On September 7, 2023, the Santa Fe Watershed Association in Santa Fe, New Mexico, presents the 2023 Santa Fe Watershed Fest – a participatory series celebrating the health and vibrancy of their local watershed. As part of the festival, they are showing a slate of eight films from the Wild & Scenic On Tour catalog at the Violet Crown Cinema along with a reception with some of the filmmakers.
The mission of the Santa Fe Watershed Association is to protect and restore the health and vibrancy of the Santa Fe River and its watershed for the benefit of people and the environment. They achieve this through education, restoration, stewardship, and advocacy. From the River’s headwaters to the Rio Grande, they honor the connection of people and the watershed.
Local hydrologist Paige Grant founded the Santa Fe Watershed Association in 1997 to combat the consequences of gravel mining in the village of Agua Fria, where the bed of the Santa Fe River had been the primary source of gravel for the area since the 1940s. Ongoing mining had stripped away most of the riparian habitat in the area. Once work began on restoring the river at Agua Fria, Paige quickly recognized a lack of a singular voice for the health of the river and the watershed as a whole. This realization quickly resulted in a more expanded mission and vision for the watershed.
In 2007 the Santa Fe River was named America’s Most Endangered River by American Rivers, which led SFWA to advocate for a Living River Ordinance. The City of Santa Fe passed the Ordinance in 2012, which allocates up to 1000 acre-feet of water per year for the river in “normal” (non-drought) years.
The river now supports a diversity of wildlife and flora, as well as a nearly continuous green space for people to enjoy. Santa Fe Watershed Association continues to promote holistic management of the watershed through their various programs and many invaluable collaborations with local nonprofits and city, county, state, and federal government branches.
The Santa Fe area faces the ongoing danger of catastrophic fire due to an overgrown upper watershed, located above the city drinking supply reservoirs. Management of the forests that safeguard the reservoirs has been an important theme for the Watershed Association, but in the past few years they have given new attention to the middle and lower stretches of the river.
In particular, they are advocating restoration of consistent flow to the river to support vegetation and wildlife habitat, while recharging the groundwater. They strive to create a sense of responsibility and common interest among all residents of the watershed. SFWA is also engaged in a number of restoration projects from The Santa Fe River Greenway project to The Santa Fe River Trail Corridor Project.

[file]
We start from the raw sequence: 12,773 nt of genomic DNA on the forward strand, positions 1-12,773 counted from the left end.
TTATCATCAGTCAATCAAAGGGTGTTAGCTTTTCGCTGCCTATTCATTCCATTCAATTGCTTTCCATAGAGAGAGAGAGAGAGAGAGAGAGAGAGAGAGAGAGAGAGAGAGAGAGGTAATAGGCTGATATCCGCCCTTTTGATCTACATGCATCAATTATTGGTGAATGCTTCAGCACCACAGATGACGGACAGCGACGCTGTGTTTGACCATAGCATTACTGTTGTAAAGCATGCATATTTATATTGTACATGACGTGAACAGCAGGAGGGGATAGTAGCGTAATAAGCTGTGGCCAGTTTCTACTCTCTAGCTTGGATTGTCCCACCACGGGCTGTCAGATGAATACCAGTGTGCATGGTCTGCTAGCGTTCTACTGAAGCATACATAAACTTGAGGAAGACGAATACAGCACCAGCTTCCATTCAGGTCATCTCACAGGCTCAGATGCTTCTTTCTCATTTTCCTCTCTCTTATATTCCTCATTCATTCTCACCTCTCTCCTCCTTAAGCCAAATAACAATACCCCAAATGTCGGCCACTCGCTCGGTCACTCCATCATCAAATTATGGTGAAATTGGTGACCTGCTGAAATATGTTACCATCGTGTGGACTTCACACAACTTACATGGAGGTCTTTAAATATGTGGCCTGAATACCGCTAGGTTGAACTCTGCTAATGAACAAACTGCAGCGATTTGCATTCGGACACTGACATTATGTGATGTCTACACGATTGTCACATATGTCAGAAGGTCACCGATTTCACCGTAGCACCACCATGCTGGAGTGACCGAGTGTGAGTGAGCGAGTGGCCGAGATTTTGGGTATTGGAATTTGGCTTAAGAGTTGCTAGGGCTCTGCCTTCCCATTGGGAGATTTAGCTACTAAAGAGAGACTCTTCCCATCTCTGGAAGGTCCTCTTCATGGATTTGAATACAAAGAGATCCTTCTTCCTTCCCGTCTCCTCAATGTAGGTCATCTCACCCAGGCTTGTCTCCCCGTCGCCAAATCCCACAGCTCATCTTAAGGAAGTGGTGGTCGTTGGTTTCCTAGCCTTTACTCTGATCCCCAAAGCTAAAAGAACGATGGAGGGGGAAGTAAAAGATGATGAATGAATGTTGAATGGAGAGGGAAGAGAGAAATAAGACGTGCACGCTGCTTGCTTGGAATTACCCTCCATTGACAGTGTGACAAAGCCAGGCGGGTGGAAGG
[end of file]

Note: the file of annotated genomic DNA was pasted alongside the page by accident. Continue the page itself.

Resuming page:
You can find a list of their projects HERE.
Additionally, SFWA’s education programs have provided opportunities for locals to experience the Santa Fe River and its watershed through both school and public programs. SFWA’s education programs are designed to highlight a variety of ecosystems and explore ways that humans impact water and water impacts humans.
Tony Ricketts from the Santa Fe Watershed Association Board reports, “Our event traces back to 2018, the 50th anniversary of the Wild & Scenic Rivers Act, when I was Googling “Wild & Scenic Rivers films”. The next year, 2019, was our first year hosting the festival. Encouraged by a sold-out in-person event, we continued through the pandemic, virtually in 2020 and 2021, hybrid in 2022, and now back to in-person this year.”
“The festival has improved visibility of our Association, and we are now building a larger festival with Wild & Scenic as the featured event.”
“We will have local film and hands-on events before and after, and this gives the flexibility to experiment with different types of associated events to find out which are most effective in building community.”
“For me, personally, it is mainly about the amazing collection of films that Wild & Scenic offers to On Tour hosts each year. I have learnt so much watching all the remarkable films over five years. Each year it is a similar cycle, wondering whether this year enough films in the collection will be relatable to the arid Southwest and relevant to a watershed organization like ours, enjoying screening through the available films, and finally ending up with more than enough to fill a program.”
“Then it is a question of how the audience will react. Will they value each film as much as I do? There seems never to be one film that is everyone’s favorite; however, everyone usually comes away with one or more film that resonates with them.”
“Of course, nothing is accomplished as a single individual. The festival has brought me into much closer collaboration with Wild & Scenic staff and their thorough event-planning system, our Association Staff and other Board members, sponsors, film offices, venues, technicians and the whole village that it takes to put on a film festival.”